As the weeks went by, I found that I was still holding it. For once she didn't seem to want or need my advice; something had definitely changed. Prudently, I waited to see what – and as the weeks passed what became apparent was that, without any fuss, bother, or bosom-beating, the lovely Al was slowly disappearing before my eyes. The grim persistence which until now had always reserved itself for every sphere of her life was obviously at work. I knew to my cost that faced with this mindset the only reaction was to stand clear and let her get on with things: untrammelled, uninterrupted, and definitely uncommented upon. But finally my curiosity overcame me.
'Are you still going to that thingy next week?' I asked in an offhand fashion as we sat coordinating diaries as we do most Sunday evenings. In all the weeks that had passed no more had been said about the dreaded reunion so I was keen to know.
'Of course. And by then I'll have lost another three pounds; the suit I'll be wearing is a size 10.'
I made a sort of noncommittal clearing of the throat noise, but said no more. Strangely, she hardly seemed in celebratory mood although in view of what she had achieved she should have been on the phone ordering the champagne, brass band and dancing girls. Even in her Sunday night t-shirt, leggings and no makeup, she looked fantastic. Witty, sexy, sophisticated, talented, and now fashion-plate slim.
And mine. Oh lucky, lucky man. Even the vision of the forbidden but secretly lusted-after Clare Seagle had now been banished from my disloyal brain, bleached out by the beauty of my beloved. I had loved her cuddly. I would love her huge. But slim …. she was the apotheosis of every man's dreams, the walking fulfilment of all desire.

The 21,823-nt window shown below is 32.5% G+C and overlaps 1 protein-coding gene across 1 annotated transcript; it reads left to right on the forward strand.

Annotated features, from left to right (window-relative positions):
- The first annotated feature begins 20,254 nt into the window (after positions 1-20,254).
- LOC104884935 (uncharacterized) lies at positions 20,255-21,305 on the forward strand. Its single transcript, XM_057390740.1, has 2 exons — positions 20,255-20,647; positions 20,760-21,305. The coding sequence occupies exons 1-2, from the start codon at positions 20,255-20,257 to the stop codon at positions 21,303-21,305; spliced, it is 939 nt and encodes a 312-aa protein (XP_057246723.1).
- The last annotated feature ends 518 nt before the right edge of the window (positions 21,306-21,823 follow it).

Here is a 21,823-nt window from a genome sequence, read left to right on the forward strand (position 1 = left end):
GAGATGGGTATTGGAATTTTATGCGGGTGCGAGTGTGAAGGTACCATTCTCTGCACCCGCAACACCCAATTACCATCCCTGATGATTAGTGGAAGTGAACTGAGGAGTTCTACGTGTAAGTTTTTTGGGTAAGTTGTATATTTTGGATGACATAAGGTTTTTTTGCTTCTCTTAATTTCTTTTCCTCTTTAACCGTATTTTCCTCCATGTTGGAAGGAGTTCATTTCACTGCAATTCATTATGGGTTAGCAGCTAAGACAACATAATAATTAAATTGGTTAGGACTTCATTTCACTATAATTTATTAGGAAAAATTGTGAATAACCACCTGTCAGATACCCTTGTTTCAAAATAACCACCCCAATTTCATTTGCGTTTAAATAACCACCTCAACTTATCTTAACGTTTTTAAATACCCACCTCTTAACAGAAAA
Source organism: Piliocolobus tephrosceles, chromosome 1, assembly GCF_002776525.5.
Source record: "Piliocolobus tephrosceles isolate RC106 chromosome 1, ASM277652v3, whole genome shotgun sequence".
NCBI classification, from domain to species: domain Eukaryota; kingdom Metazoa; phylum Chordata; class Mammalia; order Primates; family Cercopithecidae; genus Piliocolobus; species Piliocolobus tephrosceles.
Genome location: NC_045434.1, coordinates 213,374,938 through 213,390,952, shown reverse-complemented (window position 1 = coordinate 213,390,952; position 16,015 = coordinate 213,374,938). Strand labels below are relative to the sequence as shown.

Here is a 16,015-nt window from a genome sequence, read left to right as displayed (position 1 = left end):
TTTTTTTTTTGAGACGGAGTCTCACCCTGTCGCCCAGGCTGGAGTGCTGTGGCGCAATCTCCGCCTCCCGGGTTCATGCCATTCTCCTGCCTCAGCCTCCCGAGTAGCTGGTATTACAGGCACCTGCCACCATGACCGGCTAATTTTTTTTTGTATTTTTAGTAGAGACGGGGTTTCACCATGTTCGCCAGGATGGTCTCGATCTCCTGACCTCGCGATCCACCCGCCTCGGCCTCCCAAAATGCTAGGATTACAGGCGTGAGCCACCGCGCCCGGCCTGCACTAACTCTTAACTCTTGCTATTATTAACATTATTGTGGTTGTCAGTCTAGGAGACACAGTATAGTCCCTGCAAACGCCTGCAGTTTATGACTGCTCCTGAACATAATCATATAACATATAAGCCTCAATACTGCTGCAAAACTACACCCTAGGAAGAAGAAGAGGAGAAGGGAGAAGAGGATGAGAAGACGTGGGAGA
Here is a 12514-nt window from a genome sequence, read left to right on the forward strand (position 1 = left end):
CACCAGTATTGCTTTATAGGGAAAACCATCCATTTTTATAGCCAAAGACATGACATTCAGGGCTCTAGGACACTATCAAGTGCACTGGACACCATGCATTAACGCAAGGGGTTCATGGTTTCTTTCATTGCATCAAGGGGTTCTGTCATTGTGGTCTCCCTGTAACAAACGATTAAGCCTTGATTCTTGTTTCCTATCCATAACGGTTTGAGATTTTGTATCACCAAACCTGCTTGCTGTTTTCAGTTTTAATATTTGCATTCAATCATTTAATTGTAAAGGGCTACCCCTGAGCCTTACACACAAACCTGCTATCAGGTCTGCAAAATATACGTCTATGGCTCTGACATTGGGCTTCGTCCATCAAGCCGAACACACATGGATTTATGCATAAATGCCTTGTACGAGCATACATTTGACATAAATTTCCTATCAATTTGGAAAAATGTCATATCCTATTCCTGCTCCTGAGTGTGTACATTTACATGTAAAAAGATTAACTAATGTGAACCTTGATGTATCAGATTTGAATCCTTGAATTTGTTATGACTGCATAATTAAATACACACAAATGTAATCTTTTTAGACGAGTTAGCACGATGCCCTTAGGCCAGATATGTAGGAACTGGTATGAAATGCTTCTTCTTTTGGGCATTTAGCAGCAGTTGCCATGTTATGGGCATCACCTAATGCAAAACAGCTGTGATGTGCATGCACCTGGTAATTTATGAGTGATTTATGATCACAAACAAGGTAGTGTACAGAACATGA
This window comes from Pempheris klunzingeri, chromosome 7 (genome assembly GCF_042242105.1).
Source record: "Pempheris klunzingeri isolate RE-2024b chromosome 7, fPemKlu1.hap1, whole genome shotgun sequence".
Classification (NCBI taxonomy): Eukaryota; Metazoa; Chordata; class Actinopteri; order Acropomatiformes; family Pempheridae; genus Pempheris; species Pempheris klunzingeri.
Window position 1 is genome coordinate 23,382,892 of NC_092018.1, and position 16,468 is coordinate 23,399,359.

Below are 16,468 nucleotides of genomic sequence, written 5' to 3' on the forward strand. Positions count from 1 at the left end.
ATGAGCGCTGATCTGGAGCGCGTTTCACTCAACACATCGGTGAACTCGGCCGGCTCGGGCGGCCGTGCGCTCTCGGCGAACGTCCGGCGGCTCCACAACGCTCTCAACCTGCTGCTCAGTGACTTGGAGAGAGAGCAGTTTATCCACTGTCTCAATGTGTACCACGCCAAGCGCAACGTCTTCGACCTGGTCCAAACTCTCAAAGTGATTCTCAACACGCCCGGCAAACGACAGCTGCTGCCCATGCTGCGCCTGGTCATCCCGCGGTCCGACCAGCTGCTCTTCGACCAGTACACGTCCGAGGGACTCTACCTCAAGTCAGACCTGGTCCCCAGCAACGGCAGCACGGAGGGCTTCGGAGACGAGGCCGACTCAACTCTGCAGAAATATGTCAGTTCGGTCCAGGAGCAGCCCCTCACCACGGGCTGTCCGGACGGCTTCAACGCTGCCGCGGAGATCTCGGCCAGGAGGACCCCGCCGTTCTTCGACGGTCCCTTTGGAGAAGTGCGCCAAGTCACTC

Nevertheless, she was prickly with it. As I say, when she has her determined head on it's like she's encased, mentally and physically, in a suit of armour. It takes a brave or foolish man to bother her until it comes off. So I didn't. I knew enough to hope that all this was the build-up to the reunion and once it was over, the barriers would be down. It'd be a great success of course, she'd come home in triumph – and then, relaxed and victorious she would, in all her new loveliness, be mine.
And I was right.
The day after the event she was home waving the invisible conqueror's sword. Modest as always, even with the gleam of victory in her eyes, she said little, but I was itching to know.
'How was it, then?' I asked casually finally cornering her in the kitchen, having given her time to change.
'Good, I think. Yes, very good. The girls seemed really impressed and they honestly seemed to like me. We connected; it was fine.'
'And did Ms Seagle turn up? How was she?'
'Mmm - she was there but the reaction was quite subdued really. Perhaps people have seen too much of her already. She seemed surprised to see me though – said she hardly recognised me. Actually, she looked quite haggard. I think it's all that TV makeup; they say it's very ageing.'
So that was it. The battle was over; paradise regained, peace in our time. Inside, although I tried not to make it too obvious, my joy knew no bounds and I reached towards her, a happy, happy man. But victory in battle doesn't win the war. Armadillo skin shed, my winsome wife smiled provocatively in return but neatly sidestepped my outstretched arms, reaching instead into the cupboard behind me for a packet of her favourite double chocolate chip cookies.
‘Want some?' she purred, simultaneously pouring out a large glass of full-cream milk and lapping the crumbs of the first two rapidly consumed cookies from around her mouth.
From behind her eyes Mr Fat smiled his gleeful, disingenuous smile.
Dianne Bown-Wilson is a freelance writer and management consultant. She is fascinated by people – as demonstrated by the fact that she has a first degree in psychology and a PhD in organizational behaviour. To date she is a published non-fiction author but her real love is fiction in which is now striving to make her mark.
Dianne was born in England, grew up in New Zealand and now lives in Oxford where she has a partner and an elderly cat. Her grown-up daughter has flown the nest.